DacuInfo. 2004. Exploring Shameful American Culture in South Korea (Pukkur..n Mikuk Munhwa Tapsaki). Seoul: Bookis.
Han’guk Y.s.ngy.n’guso. 1999. History of Our Women (Uri Y.s.ng.i .ksa). Seoul: Ch’.ngn.nsa.
Hwang, J.ng-mi. 2002. “The Construction of the Government and Women after Liberation (1946-1960): Focusing on the Women’s Bureau (Haebangh.Choki Kukkajiku-.iH.ngs.ngkwa Y.s.ng (1946-1969): Puny.kuk.l Chungssim.ro).” Hankuk-hakbo 109.
Kang, J.ng-suk. 1999. “Women’s Movement Under the Japanese Occupation (Iljae-Kangj.mkihaui Y.s.ng .ndong).” History of Our Women (Uri Y.s.ng.i .ksa), 329-57. Seoul: Ch’.ngn.nsa.
Kang, Nam-Ssik. 2004. “The Issues and Directions of the Korean Women’s Movement (Hankuk Y.s.ng.ndongui Jaengj.mkwa Banghwan).” The Korean Women’s Studies Fall Conference 2004.
Kim, Eun-Shil. 1994. “National Discourses and Women: Critical Reading on Culture, Power, and Subjectivity.” Korean Women’s Studies 10:18-52.
_________. 2002. “Globalization, Nation-State and Women’s Sexualities (Chiguhwa, Kukminkukka, K.rigo Y.s.ng.i Ssekssu.lliti).” Women’s Studies Review 19: 29-46. Korean Women’s Institute, Ewha Womans University.
Kim Jae-su. 1980. “A Socio-geographical Study on Kijich’on (Kichich.nae Kwanhan Sahoejirihakok Y.nku).” Chirihak-y.nku 5:274-94.
Kim, Jae-jun. 1970. “Nation, Congress, and Security (Kungmin, Kukhoe, Anbo).” Sindong-a (September): 140-47.
Kim Jin-song. 1999. Allow the Dance Hall in Seoul: The Construction of Modernity (Seoulae Dancehall.lH.hara). Seoul: H.nssil-munhwa Y.n-gu.
Kim, S.k-chun. 1996. The State and Administration of the USAFGIK (Mikunj.ngssidae-.i Kuk-kawa Haengj.ng). Seoul: Ewha Womans University.
Kim, Tong-chun. 2000. Shadow of Modernity: Korea’s Modernity and Nationalism (K.ndae.iK.n.l: Hankuk.iK.ndaes.ngkwa Minsokj.i). Seoul: Tangdae.
Kim, Y.n-Ja. 2005. Big Sister at America Town (America Town Wang.ni: Jukki Obunj.nkkaji Ak.l Ss’.da). Seoul: Samin Press
_________. 1995. “The Shaking Ground.” In Great Army, Great Father: Militarized Prostitution in South Korea: Life in GI Town, eds, Durebang and the Korea Church Women United, 9-11.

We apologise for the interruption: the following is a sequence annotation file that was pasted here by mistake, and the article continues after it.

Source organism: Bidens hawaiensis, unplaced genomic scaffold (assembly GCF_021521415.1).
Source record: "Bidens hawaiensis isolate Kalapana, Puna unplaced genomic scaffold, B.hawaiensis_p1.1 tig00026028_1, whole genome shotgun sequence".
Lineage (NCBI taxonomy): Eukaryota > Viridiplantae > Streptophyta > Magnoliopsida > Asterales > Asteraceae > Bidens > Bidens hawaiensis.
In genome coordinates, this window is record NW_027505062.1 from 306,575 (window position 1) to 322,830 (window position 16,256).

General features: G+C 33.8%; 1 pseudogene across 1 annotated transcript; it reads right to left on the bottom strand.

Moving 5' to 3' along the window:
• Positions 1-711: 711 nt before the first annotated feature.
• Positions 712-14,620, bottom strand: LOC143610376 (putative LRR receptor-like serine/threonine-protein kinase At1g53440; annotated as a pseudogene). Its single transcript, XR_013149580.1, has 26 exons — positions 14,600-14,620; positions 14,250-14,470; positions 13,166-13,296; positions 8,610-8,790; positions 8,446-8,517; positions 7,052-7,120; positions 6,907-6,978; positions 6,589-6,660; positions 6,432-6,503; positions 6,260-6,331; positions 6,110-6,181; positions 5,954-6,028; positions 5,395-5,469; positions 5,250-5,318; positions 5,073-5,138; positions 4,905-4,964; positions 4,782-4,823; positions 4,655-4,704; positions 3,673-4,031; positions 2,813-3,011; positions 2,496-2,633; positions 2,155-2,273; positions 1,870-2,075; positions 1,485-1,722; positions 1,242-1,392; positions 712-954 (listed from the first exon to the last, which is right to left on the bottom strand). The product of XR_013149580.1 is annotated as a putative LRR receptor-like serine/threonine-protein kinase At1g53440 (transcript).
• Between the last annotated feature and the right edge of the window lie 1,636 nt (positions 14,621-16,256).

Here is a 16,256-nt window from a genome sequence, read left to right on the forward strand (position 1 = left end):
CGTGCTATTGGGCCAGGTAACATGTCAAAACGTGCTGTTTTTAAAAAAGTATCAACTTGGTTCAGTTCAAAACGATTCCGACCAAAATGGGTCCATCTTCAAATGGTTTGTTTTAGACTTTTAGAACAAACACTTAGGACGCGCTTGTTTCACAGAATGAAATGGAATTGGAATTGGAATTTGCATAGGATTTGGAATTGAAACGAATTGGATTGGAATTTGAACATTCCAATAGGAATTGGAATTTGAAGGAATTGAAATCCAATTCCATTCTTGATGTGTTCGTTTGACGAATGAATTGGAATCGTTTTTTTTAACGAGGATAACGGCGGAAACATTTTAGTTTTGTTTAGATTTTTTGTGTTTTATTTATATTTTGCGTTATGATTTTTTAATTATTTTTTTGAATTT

Korean National Assembly. 2000. The Annual Report.
KNTO (Korea National Tourism Organization) “Introduction of the Organization.” Available online at http://www.knto.or.kr/gs/yh/gsyh_av0.jsp
Koyama, Ikumi. 1996. “A Study of the Influence of Military Service Experience on Korean Men’s Consciousness.” Masters’ Thesis at Yonsei University.
Kwon, Hyuk-b.m. 2004. Succeeding from the Nation (Kungmin.robut’..i T’alt’oe). Seoul: Samin Press.
Lee, Na-Young. 2005. “Prostitution: For Feminist Radical Sexual Politics (Ssongmaemae: Y.s.ngju-ui S.ngj.ngchihak.l Wihan Ssiron).” Journal of Korean Women’s Studies 21(1):41-85.
MBC (Munhwa Broadcasting Corporation). 2003. We can Talk about it Now: Sex Alliance and Camptowns Cleansing Campaign, February11th (Ijen.n Malhalsu Itda: Sex Tongmaeng Kijich’on Ch.nghwaundong). Seoul: MBC.
Ministry of Gender Equality (MOGE). 2006. Women’s History Knowledge System. Available online at http://www.womenshistory.re.kr:7070/.
_________. 2003a. Investigation on Trafficking in Foreign Women (Oekuky.s.ng Inssinmaemae Ssilt’ae Josa).
_________. 2003b. Resource Materials Related to Comfort Women I.
_________. 2001. Research on Policy of Prohibition of Prostitution (S.ngmaemae Bangjidaechaek Y.nku).
Ministry of Gender Equality & Family. 2005. “Anniversary Report on the Anti-prostitution Law and its Enforcement September 12.” Available online at http://english.mogef.go.kr/.
Ministry of Health and Welfare, Republic of Korea. 2000. Yearbook of Health and Welfare Statistics.
Ministry of Health and Social Affairs (MHSA). 1988. Yearbook of Public Health and Social Statistics (Pok.nssahoe T’onggae Y.nbo).